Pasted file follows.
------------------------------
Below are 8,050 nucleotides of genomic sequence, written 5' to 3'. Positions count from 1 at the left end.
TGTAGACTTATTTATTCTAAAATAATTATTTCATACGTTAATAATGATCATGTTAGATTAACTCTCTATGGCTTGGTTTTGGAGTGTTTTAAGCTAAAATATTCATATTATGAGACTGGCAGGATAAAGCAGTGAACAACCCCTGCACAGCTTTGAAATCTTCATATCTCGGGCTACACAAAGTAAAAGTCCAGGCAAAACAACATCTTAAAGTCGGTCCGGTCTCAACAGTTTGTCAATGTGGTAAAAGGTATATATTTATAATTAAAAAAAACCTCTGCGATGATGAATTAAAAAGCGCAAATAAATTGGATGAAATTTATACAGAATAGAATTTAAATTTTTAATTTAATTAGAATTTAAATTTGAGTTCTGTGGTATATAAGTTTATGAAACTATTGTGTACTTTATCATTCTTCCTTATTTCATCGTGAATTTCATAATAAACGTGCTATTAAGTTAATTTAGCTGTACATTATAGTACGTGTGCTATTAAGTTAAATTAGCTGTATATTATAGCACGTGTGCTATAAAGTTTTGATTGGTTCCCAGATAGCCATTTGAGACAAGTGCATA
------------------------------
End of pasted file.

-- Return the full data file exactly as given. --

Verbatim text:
Below are 8,050 nucleotides of genomic sequence, written 5' to 3'. Positions count from 1 at the left end.
TGTAGACTTATTTATTCTAAAATAATTATTTCATACGTTAATAATGATCATGTTAGATTAACTCTCTATGGCTTGGTTTTGGAGTGTTTTAAGCTAAAATATTCATATTATGAGACTGGCAGGATAAAGCAGTGAACAACCCCTGCACAGCTTTGAAATCTTCATATCTCGGGCTACACAAAGTAAAAGTCCAGGCAAAACAACATCTTAAAGTCGGTCCGGTCTCAACAGTTTGTCAATGTGGTAAAAGGTATATATTTATAATTAAAAAAAACCTCTGCGATGATGAATTAAAAAGCGCAAATAAATTGGATGAAATTTATACAGAATAGAATTTAAATTTTTAATTTAATTAGAATTTAAATTTGAGTTCTGTGGTATATAAGTTTATGAAACTATTGTGTACTTTATCATTCTTCCTTATTTCATCGTGAATTTCATAATAAACGTGCTATTAAGTTAATTTAGCTGTACATTATAGTACGTGTGCTATTAAGTTAAATTAGCTGTATATTATAGCACGTGTGCTATAAAGTTTTGATTGGTTCCCAGATAGCCATTTGAGACAAGTGCATA